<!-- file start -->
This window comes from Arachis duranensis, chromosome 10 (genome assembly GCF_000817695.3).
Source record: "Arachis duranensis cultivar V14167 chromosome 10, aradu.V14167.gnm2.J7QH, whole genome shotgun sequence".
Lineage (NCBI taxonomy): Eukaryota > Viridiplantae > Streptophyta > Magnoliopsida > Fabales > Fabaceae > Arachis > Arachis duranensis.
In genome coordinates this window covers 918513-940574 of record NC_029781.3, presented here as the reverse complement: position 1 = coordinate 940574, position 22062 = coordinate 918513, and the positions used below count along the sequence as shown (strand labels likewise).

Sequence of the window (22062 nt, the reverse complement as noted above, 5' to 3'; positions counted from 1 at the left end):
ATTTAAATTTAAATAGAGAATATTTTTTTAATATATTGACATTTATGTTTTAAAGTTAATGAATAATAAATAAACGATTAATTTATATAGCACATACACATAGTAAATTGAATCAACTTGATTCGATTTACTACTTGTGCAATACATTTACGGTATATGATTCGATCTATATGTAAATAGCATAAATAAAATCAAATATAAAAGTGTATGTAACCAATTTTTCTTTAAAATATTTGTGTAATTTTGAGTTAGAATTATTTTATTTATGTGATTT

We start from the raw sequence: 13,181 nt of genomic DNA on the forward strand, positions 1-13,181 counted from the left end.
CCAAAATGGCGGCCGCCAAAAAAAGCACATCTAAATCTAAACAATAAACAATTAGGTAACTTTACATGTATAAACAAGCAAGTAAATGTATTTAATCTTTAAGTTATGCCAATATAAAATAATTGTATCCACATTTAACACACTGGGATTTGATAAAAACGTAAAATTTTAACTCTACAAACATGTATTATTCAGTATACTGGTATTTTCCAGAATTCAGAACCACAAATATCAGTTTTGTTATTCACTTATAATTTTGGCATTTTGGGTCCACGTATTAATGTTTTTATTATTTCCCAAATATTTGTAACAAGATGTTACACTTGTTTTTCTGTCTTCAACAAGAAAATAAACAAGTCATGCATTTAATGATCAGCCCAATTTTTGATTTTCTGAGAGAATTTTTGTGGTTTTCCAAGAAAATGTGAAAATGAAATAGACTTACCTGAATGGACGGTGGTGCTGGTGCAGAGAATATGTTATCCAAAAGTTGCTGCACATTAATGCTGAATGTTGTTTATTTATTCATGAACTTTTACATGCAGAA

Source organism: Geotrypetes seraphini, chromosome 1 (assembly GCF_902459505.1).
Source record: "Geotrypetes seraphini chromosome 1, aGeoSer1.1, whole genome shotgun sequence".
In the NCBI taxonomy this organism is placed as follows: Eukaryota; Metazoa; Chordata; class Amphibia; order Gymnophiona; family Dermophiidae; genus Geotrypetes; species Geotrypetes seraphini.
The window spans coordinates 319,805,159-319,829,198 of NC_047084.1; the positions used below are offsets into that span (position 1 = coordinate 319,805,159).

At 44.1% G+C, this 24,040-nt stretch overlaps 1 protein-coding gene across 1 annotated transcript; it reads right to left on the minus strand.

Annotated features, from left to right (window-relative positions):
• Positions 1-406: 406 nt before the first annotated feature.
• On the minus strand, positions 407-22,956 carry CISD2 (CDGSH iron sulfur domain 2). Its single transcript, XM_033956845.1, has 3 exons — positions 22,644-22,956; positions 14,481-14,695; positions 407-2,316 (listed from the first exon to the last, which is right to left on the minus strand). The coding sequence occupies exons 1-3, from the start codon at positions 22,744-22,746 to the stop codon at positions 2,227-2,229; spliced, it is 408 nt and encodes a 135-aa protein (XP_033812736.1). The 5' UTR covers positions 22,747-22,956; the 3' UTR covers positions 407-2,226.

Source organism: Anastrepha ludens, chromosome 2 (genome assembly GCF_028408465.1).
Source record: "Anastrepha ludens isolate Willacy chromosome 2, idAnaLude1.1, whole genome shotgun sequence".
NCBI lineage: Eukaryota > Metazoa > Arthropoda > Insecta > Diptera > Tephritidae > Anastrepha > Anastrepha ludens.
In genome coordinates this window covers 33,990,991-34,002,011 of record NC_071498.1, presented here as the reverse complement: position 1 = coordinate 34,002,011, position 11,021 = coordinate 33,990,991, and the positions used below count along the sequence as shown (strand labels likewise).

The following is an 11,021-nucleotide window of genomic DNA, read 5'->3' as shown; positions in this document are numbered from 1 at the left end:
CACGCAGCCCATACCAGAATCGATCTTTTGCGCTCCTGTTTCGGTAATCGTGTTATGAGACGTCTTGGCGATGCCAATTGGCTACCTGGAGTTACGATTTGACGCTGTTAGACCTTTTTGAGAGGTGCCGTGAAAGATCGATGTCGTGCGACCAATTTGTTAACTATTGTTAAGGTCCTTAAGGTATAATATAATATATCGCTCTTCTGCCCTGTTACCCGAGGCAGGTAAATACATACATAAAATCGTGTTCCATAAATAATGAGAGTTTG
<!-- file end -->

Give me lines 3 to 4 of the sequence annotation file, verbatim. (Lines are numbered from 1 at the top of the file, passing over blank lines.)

Lineage (NCBI taxonomy): Eukaryota > Viridiplantae > Streptophyta > Magnoliopsida > Fabales > Fabaceae > Arachis > Arachis duranensis.
In genome coordinates this window covers 918513-940574 of record NC_029781.3, presented here as the reverse complement: position 1 = coordinate 940574, position 22062 = coordinate 918513, and the positions used below count along the sequence as shown (strand labels likewise).